The Louisiana 1st Circuit Court of Appeal Tuesday denied former Southern University System President Ralph Slaughter’s appeal seeking more than $110,000 in unused vacation and sick leave time.

A three-judge panel agreed with a state district court ruling that based Slaughter’s accrued time off on his $220,000 base salary, and not his total $468,000 pay package that included private foundation dollars.

First Circuit Judge Toni M. Higginbotham, of Baton Rouge, partially dissented with the majority ruling, arguing that Slaughter’s overall “wage” should have been counted.

The 1st Circuit panel also included judges James E. Kuhn, Ponchatoula, and John T. Pettigrew, of Houma.

The court rejected Slaughter’s appeal of a ruling ordering him to pay $8,000 in fines and attorney fees.

Slaughter left Southern in 2009 when his contract expired and the Southern Board of Supervisors refused to keep him as president. That contract was the settlement result of Slaughter’s 2007 litigation against the Southern Board of Supervisors.

Slaughter has remained in litigation with Southern ever since he lost his job.

Slaughter is currently receiving nearly $294,000 in annual retirement benefits from his more than 30 years of state employment. It is based on his total compensation when he lost his job, including Foundation payments.

A court ruling last year prevented the Louisiana State Employees Retirement System from lowering his retirement payments.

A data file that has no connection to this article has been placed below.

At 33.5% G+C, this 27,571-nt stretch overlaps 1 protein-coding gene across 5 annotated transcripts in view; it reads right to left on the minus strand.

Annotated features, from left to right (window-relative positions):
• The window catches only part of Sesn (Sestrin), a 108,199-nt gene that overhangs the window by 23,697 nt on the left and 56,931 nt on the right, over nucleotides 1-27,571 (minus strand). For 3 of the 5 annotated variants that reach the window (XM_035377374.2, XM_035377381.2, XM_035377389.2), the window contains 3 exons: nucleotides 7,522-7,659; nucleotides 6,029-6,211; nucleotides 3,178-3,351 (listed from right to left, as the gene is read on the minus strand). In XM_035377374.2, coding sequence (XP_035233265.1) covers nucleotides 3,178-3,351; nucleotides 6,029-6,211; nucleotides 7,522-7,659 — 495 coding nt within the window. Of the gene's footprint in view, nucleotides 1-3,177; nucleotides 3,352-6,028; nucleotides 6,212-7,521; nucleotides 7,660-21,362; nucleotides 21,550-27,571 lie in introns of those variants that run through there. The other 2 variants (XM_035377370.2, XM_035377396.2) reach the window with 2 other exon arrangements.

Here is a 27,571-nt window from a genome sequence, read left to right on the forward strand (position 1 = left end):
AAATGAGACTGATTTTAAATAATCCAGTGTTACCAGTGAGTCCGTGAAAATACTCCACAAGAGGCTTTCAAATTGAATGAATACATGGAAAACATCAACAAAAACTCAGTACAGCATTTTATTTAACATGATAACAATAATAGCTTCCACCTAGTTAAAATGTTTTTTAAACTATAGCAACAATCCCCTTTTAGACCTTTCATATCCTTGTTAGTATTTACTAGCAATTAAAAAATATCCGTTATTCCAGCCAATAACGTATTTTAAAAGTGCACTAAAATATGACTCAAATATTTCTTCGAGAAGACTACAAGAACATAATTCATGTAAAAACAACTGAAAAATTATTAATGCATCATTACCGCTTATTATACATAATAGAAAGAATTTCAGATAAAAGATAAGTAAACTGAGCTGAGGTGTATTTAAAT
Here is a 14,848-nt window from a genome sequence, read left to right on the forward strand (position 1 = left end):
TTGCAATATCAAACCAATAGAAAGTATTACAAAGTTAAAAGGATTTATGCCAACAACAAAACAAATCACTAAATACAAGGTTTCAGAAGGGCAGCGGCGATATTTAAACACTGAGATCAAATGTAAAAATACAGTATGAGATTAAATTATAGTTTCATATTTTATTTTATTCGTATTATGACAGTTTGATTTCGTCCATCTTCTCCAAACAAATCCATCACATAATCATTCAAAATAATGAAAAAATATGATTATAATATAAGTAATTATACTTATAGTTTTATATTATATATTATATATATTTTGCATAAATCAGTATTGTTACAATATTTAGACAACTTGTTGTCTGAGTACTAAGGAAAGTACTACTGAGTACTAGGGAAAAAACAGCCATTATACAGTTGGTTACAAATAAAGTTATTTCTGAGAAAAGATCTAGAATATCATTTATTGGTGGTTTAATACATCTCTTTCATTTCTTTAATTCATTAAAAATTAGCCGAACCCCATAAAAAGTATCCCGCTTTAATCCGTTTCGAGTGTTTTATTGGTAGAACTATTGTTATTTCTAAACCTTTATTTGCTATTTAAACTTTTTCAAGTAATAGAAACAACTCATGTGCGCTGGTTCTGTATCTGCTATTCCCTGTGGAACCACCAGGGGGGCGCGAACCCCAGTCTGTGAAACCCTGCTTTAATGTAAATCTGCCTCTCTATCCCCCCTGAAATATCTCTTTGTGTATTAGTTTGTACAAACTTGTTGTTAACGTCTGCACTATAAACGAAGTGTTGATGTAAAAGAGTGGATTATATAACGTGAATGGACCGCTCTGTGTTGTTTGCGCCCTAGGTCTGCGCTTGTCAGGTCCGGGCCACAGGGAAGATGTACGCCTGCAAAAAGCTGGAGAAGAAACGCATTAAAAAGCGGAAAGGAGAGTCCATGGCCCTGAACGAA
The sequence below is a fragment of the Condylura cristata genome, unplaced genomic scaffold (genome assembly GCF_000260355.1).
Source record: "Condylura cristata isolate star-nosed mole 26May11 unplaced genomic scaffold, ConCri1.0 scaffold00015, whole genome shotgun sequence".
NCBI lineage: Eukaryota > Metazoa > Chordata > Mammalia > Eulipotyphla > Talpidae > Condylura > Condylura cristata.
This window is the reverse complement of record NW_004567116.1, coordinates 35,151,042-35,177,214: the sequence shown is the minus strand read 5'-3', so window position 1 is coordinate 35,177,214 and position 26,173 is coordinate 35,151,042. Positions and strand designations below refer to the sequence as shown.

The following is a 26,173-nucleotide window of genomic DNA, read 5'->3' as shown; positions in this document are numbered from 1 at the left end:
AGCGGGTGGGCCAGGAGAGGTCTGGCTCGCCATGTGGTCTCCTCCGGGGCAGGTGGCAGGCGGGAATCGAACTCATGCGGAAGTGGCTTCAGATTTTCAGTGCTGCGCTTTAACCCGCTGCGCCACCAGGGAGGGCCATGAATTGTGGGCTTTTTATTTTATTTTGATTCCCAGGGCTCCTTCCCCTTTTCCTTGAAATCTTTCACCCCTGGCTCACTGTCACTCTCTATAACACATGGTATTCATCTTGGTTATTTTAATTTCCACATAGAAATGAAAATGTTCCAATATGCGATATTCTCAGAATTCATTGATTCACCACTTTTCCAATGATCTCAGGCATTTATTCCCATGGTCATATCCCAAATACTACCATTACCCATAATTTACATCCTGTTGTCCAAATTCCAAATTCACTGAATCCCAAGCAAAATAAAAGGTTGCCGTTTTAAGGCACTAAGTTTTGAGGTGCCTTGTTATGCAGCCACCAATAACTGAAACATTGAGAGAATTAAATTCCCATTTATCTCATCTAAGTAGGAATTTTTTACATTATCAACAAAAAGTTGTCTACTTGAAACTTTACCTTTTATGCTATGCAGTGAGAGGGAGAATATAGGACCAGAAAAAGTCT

Jill Craft, Slaughter’s lawyer, said the plan is to appeal Tuesday’s ruling for a 1st Circuit rehearing or to the Louisiana Supreme Court. “It’s good for us that it’s a two-to-one opinion, with a strong dissent,” Craft said.

In December 2009, 19th Judicial District Judge Tim Kelley, of Baton Rouge, threw out Slaughter’s claims for payment of accumulated annual and sick leave.

Kelley had agreed with Southern’s deduction of about $30,000 from Slaughter’s final pay check for furniture and other items Slaughter took from his office and from the president’s suite in A.W. Mumford stadium.

Kelley also ordered Slaughter to pay $8,000 in fines and attorney fees for what the judge ruled were frivolous efforts to disqualify Kelley and 19th Judicial District Judge Janice Clark, of Baton Rouge, from that case.

Kelley had refused to withdraw from the case. Slaughter claimed the judge had a conflict of interest because he is married to then state Commissioner of Administration Angèle Davis.

The 1st Circuit sided with Kelley on Tuesday.

“Accordingly, all of Dr. Slaughter’s claims against the Board of Supervisors of Southern University are dismissed,” the ruling stated.

“After a complete review of the record, we find no manifest error in the trial court’s decision to impose sanctions against Dr. Slaughter,” the ruling added. “Nor did the trial judge abuse his discretion in the amount of sanctions and attorney fees imposed.”

In dissenting, Higginbotham argued the sanctions were unwarranted because the initial motion to recuse Kelley “was timely and not frivolous.”

Lewis Unglesby, who represented the Southern Board in court, said the dissent is technical and that no one disputes what Slaughter took.

“I hope that he will accept these rulings and go on and have a quality life,” Unglesby said.

Slaughter still has wrongful termination litigation pending in federal court, which has stalled because it was in the court of U.S. District Judge Ralph Tyson, who died last month.

When Kelley dismissed Slaughter’s claims, he referred to the former Southern president as the “least credible” witness he had seen in his courtroom. Kelley said Slaughter’s departure marked the end of a “very dark era” in Southern history.